It wasn’t a total loss for Stand considering Initiative 1240, which would allow charter schools in the state and a clear favorite of Stand, appears to have passed by a slim margin.

Not to bring up a rather unfortunate episode in Stand’s history, but here is a comment from Jonah Edelman’s now infamous appearance at the 2011 Aspen Ideas Festival:

So in Washington state right now, we’ve got exactly the same goal [raising money to support candidates], and it’s another state that doesn’t lack for financial resources, it’s about achieving the same kind of reallocation. We could readily outspend the Washington Education Association.

Stand didn’t outspend WEA. Edelman was either bluffing, miscalculated, or the damage the Aspen video did to his (and Stand’s) reputation scared off potential (promised?) donors.

One of Jonah’s other remarks at the Aspen Ideas Festival was that you have to play win-lose politics with the unions in some states. He specifically mentioned Washington, Oregon and California. There’s a reasonable amount of overlap between the candidates Stand supported (albeit with far fewer resources) and the candidates favored by WEA. However, in terms of the two high-power candidates Stand clearly preferred in Washington state, WEA came out the clear victor.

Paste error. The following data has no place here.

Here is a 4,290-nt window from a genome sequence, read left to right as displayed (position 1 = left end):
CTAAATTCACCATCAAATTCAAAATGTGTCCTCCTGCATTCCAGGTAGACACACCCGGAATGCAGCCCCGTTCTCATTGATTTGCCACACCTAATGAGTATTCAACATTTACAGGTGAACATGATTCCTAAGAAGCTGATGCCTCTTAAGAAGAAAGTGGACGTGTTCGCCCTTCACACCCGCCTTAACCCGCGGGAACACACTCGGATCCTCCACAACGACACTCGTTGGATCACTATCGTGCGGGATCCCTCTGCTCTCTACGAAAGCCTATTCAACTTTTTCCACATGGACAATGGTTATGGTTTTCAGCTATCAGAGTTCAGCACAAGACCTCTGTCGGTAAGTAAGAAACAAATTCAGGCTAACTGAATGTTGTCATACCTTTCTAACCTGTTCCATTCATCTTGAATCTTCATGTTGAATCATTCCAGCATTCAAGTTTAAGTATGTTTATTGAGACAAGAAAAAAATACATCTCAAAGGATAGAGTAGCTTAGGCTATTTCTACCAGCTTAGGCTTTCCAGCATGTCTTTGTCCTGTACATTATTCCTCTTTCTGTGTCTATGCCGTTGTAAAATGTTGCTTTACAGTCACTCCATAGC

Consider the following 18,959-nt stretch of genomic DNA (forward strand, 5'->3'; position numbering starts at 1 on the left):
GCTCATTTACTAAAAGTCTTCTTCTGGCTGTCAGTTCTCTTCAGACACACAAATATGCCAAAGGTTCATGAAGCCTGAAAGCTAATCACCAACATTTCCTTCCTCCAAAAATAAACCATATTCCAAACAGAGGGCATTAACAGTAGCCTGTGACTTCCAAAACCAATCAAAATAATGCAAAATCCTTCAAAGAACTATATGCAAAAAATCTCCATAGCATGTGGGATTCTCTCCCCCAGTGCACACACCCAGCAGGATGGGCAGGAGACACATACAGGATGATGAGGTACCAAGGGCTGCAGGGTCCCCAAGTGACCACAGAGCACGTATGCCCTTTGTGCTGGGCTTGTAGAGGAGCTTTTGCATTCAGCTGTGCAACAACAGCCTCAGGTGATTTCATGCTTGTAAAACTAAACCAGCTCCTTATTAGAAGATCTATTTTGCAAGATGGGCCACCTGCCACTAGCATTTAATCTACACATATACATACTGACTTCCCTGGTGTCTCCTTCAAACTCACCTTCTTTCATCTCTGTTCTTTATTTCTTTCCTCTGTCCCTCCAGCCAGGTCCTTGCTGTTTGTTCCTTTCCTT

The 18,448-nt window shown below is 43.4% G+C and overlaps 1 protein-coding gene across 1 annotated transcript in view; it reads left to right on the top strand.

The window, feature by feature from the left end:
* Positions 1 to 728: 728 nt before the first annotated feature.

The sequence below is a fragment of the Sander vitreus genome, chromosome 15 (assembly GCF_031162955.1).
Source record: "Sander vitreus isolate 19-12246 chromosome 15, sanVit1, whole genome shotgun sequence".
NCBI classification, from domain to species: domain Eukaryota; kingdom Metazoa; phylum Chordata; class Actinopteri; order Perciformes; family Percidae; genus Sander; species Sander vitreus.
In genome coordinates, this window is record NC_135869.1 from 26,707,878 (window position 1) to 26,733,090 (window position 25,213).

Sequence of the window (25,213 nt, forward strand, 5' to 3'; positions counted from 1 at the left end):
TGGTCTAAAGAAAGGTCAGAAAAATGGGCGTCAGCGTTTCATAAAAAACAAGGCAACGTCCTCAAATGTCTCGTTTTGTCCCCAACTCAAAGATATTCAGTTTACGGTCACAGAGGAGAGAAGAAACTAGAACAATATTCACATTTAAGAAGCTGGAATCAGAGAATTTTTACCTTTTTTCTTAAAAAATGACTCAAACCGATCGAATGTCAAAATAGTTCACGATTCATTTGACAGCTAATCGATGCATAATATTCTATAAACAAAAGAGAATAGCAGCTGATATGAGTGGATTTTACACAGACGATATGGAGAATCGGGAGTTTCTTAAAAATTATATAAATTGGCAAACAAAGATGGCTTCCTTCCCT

1. At the time of posting, the Benton race was too close to call. Stand also contributed $5,000 to another PAC, Revising the Status Quo, which supported Cann with $4,000 in direct mailers. I did not include that $4,000 in the totals below. I also excluded about $50,000 in contributions to other PACs or independent expenditures that did not list a specific candidate.
  2. Most of the money Stand spent in this race went to attacking State Sen. Rosemary McAuliffe, including mailers and this video.
 November 12, 2012  Posted by on November 12, 2012 No Responses »